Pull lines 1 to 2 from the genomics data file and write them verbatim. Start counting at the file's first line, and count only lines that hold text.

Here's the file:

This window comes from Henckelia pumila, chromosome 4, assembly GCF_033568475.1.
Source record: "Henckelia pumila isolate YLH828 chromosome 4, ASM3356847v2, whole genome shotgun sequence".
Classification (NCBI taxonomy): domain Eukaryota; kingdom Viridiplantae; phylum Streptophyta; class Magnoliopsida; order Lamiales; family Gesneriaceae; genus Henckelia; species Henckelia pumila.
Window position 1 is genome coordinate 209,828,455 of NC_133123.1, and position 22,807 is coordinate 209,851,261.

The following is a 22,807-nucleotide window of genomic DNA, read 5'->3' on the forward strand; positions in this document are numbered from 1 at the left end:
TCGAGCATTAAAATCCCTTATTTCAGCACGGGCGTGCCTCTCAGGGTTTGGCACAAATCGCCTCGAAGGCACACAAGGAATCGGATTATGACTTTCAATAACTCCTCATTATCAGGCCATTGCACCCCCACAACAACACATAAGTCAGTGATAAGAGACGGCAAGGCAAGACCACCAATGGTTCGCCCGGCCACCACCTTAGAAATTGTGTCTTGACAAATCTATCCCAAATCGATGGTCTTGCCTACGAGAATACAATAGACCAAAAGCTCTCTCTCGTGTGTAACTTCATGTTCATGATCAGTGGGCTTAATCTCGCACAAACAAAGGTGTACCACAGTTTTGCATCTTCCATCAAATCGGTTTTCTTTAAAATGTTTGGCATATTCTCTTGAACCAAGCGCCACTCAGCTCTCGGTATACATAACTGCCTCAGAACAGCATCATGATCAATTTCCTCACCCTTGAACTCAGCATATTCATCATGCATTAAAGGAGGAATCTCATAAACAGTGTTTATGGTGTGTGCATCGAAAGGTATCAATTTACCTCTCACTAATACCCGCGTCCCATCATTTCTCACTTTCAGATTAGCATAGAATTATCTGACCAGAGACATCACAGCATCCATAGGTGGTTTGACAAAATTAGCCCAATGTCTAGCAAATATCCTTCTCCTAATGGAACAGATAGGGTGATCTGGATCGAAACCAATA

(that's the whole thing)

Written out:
This window comes from Henckelia pumila, chromosome 4, assembly GCF_033568475.1.
Source record: "Henckelia pumila isolate YLH828 chromosome 4, ASM3356847v2, whole genome shotgun sequence".